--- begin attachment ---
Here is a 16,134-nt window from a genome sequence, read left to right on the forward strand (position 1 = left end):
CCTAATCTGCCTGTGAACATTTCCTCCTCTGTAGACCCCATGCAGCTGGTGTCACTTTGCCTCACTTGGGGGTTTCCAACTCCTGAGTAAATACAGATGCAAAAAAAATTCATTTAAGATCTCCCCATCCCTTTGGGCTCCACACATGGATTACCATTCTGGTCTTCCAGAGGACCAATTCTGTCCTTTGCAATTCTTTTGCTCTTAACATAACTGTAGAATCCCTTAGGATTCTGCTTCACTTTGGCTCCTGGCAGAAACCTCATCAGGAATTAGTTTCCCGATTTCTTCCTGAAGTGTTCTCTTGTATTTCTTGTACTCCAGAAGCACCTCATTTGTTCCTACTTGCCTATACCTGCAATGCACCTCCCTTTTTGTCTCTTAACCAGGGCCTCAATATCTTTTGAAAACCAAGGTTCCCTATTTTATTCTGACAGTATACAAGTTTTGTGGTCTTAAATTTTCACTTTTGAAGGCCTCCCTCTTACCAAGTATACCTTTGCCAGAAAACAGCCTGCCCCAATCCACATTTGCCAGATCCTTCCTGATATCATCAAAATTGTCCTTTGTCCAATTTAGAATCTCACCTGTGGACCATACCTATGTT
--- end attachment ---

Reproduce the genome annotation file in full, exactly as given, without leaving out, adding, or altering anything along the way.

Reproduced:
Here is a 16,134-nt window from a genome sequence, read left to right on the forward strand (position 1 = left end):
CCTAATCTGCCTGTGAACATTTCCTCCTCTGTAGACCCCATGCAGCTGGTGTCACTTTGCCTCACTTGGGGGTTTCCAACTCCTGAGTAAATACAGATGCAAAAAAAATTCATTTAAGATCTCCCCATCCCTTTGGGCTCCACACATGGATTACCATTCTGGTCTTCCAGAGGACCAATTCTGTCCTTTGCAATTCTTTTGCTCTTAACATAACTGTAGAATCCCTTAGGATTCTGCTTCACTTTGGCTCCTGGCAGAAACCTCATCAGGAATTAGTTTCCCGATTTCTTCCTGAAGTGTTCTCTTGTATTTCTTGTACTCCAGAAGCACCTCATTTGTTCCTACTTGCCTATACCTGCAATGCACCTCCCTTTTTGTCTCTTAACCAGGGCCTCAATATCTTTTGAAAACCAAGGTTCCCTATTTTATTCTGACAGTATACAAGTTTTGTGGTCTTAAATTTTCACTTTTGAAGGCCTCCCTCTTACCAAGTATACCTTTGCCAGAAAACAGCCTGCCCCAATCCACATTTGCCAGATCCTTCCTGATATCATCAAAATTGTCCTTTGTCCAATTTAGAATCTCACCTGTGGACCATACCTATGTT